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The essentials: 15 things your building contract should cover

Anyone who is involved in the construction industry will tell you one thing: contract breaches are the worst. From failed payments to laid down tools, change orders to running overtime, these breaches can jeopardise and even put an end to whole projects.

This is why you need the best building contract lawyers to cover all the bases in your original documentation. They can ensure that every minute piece of required information is entered in this imperative legal document, ensuring that the risk of breach or disagreement is greatly minimised before ground is broken.

They will be sure to put the following – and more – in your building contract:

  • The contractor’s name and their business information. This includes the contractor’s licence number, company address, phone number and email;
  • The homeowner’s name and their contact information. This includes the owner’s phone number, email address, the construction site’s address and assert that the homeowner owns the specific property;
  • The property should also be described in legal terms. There should be a property description found on a deed which can provide such information;
  • Any attachments that can benefit the contract like blueprints;
  • The cost to build: list what the overall project costs and whether the homeowner will pay outright or over several instalments. If the owner will pay in instalments it is important to list what dates by which they must pay the instalments;
  • Details regarding how the homeowner can go about cancelling the contract if they are unable to qualify for financing;
  • Describe the type of work and its completion date, as this allows the property owner to know there’s an understanding between them and the builders. This clause describes in detail what is being constructed and its exact completion date. Mention the immediacy of the project if the homeowner requests it;
  • Detail the right to stop work as this is important if the homeowner fails to pay the builder. Detail how either side can go about terminating the project;
  • Detail the right to withhold payment if the work is subpar or if certain stipulations exist;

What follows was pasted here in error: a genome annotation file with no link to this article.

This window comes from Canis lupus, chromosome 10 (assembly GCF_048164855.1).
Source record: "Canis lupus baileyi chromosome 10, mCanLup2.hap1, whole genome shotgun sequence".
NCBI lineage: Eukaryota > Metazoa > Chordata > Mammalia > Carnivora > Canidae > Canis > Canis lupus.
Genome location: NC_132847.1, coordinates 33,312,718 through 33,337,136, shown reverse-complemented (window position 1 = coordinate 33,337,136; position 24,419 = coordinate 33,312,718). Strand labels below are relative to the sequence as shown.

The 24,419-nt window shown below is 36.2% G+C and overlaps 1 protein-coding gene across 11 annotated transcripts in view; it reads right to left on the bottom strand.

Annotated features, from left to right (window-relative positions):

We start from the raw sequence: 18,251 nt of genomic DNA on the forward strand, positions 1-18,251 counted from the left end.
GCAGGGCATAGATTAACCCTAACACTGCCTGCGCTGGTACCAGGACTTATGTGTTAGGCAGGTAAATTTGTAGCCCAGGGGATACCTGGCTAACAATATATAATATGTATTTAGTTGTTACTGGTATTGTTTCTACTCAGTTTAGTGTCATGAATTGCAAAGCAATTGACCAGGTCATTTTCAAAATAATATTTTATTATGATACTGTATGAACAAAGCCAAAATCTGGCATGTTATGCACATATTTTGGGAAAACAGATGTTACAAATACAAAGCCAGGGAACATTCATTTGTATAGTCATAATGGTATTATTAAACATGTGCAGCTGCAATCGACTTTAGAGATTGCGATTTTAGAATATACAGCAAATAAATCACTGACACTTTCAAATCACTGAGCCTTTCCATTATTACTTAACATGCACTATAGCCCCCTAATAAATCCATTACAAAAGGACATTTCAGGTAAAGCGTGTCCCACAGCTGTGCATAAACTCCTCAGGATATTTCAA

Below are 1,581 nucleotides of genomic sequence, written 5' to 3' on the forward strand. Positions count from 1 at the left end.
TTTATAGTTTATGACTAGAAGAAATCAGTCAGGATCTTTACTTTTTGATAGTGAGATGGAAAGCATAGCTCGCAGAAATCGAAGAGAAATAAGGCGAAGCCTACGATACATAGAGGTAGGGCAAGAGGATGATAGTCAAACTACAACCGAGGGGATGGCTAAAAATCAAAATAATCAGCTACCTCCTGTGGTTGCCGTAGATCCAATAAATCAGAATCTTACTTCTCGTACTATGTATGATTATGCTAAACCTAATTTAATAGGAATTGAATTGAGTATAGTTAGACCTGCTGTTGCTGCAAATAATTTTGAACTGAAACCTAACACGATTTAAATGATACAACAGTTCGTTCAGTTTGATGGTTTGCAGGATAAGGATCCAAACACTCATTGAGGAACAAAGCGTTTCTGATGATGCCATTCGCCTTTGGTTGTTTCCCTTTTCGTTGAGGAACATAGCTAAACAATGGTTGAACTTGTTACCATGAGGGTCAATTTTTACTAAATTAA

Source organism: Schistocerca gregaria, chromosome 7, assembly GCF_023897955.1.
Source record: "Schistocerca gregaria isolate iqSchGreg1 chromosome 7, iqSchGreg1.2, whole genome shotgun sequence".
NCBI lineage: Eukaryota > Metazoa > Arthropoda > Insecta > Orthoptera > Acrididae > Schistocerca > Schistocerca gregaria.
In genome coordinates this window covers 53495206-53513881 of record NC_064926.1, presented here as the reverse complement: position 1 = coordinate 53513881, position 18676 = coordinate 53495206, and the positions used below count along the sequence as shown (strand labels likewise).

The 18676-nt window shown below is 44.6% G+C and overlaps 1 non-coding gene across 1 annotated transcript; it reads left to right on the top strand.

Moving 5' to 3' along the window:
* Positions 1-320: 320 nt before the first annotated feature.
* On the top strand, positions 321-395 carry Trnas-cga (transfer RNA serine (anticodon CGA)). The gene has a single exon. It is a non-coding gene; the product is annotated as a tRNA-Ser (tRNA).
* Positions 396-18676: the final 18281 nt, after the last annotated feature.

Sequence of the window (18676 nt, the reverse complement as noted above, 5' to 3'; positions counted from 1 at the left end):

• Solutions for a breach of agreement as each party can sue for such a breach. List the state in which the action may take place, as well as the state where the contractors are located;
  • Requirements for proper insurance, licences and permits. Builders should be aware of their state’s licensing obligations and ensure they have the correct licensing. Worker’s compensation insurance, liability insurance and other forms are required, so check with a reputable provider what kind of insurance is required;
  • Unforeseen circumstances: provide for what happens if there is a natural disaster that halts or damages works;
  • Access and inspection: This clause should allow the owner to inspect the property at reasonable hours and for the builder to have unlimited access to the site;
  • Change orders: It often happens that a party wishes to deviate from the agreement, and so it should be covered with the formalities of the original agreement and agreed upon by both parties;
  • Warranties: Builders should warrant that their work is performed in a “workmanlike” manner, free from defects and that they will fix any defects within the agreement’s specific timeframe.

This is just the beginning of what should always be a very profound legal agreement. Given its complexity and depth, it should always be completed with the assistance of reputable lawyers who have your best interests close at heart. This is always the best way to avoid disputes and – if they do occur – have the best chance of a winning outcome.

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